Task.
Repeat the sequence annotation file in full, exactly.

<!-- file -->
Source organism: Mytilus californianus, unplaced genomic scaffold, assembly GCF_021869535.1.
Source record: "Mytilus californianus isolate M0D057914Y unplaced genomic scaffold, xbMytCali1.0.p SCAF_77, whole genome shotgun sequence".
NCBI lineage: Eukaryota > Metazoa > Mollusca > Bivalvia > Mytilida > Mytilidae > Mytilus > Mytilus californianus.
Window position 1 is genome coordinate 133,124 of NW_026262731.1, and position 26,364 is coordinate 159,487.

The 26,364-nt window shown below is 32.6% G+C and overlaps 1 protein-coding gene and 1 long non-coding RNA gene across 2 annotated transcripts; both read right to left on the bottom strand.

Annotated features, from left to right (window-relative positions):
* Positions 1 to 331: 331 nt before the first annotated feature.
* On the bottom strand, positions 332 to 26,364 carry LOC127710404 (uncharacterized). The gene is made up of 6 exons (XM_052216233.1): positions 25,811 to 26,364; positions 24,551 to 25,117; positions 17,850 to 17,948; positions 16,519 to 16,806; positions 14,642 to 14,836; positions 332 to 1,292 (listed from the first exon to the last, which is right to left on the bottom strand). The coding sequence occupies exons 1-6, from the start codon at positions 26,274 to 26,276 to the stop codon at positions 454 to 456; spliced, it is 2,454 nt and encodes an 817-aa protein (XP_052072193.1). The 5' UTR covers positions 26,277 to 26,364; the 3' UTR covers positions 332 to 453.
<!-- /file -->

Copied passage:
Source organism: Mytilus californianus, unplaced genomic scaffold, assembly GCF_021869535.1.
Source record: "Mytilus californianus isolate M0D057914Y unplaced genomic scaffold, xbMytCali1.0.p SCAF_77, whole genome shotgun sequence".
NCBI lineage: Eukaryota > Metazoa > Mollusca > Bivalvia > Mytilida > Mytilidae > Mytilus > Mytilus californianus.
Window position 1 is genome coordinate 133,124 of NW_026262731.1, and position 26,364 is coordinate 159,487.

The 26,364-nt window shown below is 32.6% G+C and overlaps 1 protein-coding gene and 1 long non-coding RNA gene across 2 annotated transcripts; both read right to left on the bottom strand.

Annotated features, from left to right (window-relative positions):
* Positions 1 to 331: 331 nt before the first annotated feature.
* On the bottom strand, positions 332 to 26,364 carry LOC127710404 (uncharacterized). The gene is made up of 6 exons (XM_052216233.1): positions 25,811 to 26,364; positions 24,551 to 25,117; positions 17,850 to 17,948; positions 16,519 to 16,806; positions 14,642 to 14,836; positions 332 to 1,292 (listed from the first exon to the last, which is right to left on the bottom strand). The coding sequence occupies exons 1-6, from the start codon at positions 26,274 to 26,276 to the stop codon at positions 454 to 456; spliced, it is 2,454 nt and encodes an 817-aa protein (XP_052072193.1). The 5' UTR covers positions 26,277 to 26,364; the 3' UTR covers positions 332 to 453.